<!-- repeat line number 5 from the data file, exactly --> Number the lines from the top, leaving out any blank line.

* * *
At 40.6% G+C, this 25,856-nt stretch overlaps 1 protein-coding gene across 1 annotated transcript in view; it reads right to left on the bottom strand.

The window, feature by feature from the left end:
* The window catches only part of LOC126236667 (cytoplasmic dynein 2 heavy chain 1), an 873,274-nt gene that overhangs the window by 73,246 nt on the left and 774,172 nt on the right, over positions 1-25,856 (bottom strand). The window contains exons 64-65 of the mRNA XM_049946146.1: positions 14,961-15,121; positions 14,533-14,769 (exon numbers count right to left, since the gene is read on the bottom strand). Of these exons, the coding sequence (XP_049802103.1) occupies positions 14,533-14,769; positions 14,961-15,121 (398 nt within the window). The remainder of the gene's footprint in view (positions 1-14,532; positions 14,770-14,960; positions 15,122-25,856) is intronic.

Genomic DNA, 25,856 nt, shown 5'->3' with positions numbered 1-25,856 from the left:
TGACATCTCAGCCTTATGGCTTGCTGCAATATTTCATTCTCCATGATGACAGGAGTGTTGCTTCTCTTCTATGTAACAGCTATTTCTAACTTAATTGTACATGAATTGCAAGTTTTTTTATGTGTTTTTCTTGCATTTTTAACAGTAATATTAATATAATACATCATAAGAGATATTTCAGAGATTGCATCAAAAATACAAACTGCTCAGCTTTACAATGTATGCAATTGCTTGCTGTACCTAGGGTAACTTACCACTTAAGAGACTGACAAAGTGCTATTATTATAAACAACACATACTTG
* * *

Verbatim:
TGACATCTCAGCCTTATGGCTTGCTGCAATATTTCATTCTCCATGATGACAGGAGTGTTGCTTCTCTTCTATGTAACAGCTATTTCTAACTTAATTGTACATGAATTGCAAGTTTTTTTATGTGTTTTTCTTGCATTTTTAACAGTAATATTAATATAATACATCATAAGAGATATTTCAGAGATTGCATCAAAAATACAAACTGCTCAGCTTTACAATGTATGCAATTGCTTGCTGTACCTAGGGTAACTTACCACTTAAGAGACTGACAAAGTGCTATTATTATAAACAACACATACTTG